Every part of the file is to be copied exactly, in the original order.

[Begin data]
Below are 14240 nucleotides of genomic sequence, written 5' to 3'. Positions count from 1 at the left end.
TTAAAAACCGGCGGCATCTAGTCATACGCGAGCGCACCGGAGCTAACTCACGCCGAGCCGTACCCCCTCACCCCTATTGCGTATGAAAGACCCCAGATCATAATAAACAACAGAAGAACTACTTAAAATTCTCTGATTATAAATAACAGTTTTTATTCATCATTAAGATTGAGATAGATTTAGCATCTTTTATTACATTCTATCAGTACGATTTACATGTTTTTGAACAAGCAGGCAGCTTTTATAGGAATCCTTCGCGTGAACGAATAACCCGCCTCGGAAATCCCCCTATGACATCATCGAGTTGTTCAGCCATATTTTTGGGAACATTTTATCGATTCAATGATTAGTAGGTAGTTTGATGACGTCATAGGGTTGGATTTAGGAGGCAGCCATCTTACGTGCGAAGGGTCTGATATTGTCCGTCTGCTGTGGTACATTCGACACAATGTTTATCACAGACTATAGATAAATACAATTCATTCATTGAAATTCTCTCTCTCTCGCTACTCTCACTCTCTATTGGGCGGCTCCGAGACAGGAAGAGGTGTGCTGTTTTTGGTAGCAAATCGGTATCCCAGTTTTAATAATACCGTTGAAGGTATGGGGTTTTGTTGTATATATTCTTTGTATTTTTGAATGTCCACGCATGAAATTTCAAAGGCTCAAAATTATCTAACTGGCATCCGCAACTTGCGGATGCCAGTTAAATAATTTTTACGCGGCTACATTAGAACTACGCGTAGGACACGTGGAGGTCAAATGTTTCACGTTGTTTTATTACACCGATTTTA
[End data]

Below are 14240 nucleotides of genomic sequence, written 5' to 3'. Positions count from 1 at the left end.
TTAAAAACCGGCGGCATCTAGTCATACGCGAGCGCACCGGAGCTAACTCACGCCGAGCCGTACCCCCTCACCCCTATTGCGTATGAAAGACCCCAGATCATAATAAACAACAGAAGAACTACTTAAAATTCTCTGATTATAAATAACAGTTTTTATTCATCATTAAGATTGAGATAGATTTAGCATCTTTTATTACATTCTATCAGTACGATTTACATGTTTTTGAACAAGCAGGCAGCTTTTATAGGAATCCTTCGCGTGAACGAATAACCCGCCTCGGAAATCCCCCTATGACATCATCGAGTTGTTCAGCCATATTTTTGGGAACATTTTATCGATTCAATGATTAGTAGGTAGTTTGATGACGTCATAGGGTTGGATTTAGGAGGCAGCCATCTTACGTGCGAAGGGTCTGATATTGTCCGTCTGCTGTGGTACATTCGACACAATGTTTATCACAGACTATAGATAAATACAATTCATTCATTGAAATTCTCTCTCTCTCGCTACTCTCACTCTCTATTGGGCGGCTCCGAGACAGGAAGAGGTGTGCTGTTTTTGGTAGCAAATCGGTATCCCAGTTTTAATAATACCGTTGAAGGTATGGGGTTTTGTTGTATATATTCTTTGTATTTTTGAATGTCCACGCATGAAATTTCAAAGGCTCAAAATTATCTAACTGGCATCCGCAACTTGCGGATGCCAGTTAAATAATTTTTACGCGGCTACATTAGAACTACGCGTAGGACACGTGGAGGTCAAATGTTTCACGTTGTTTTATTACACCGATTTTA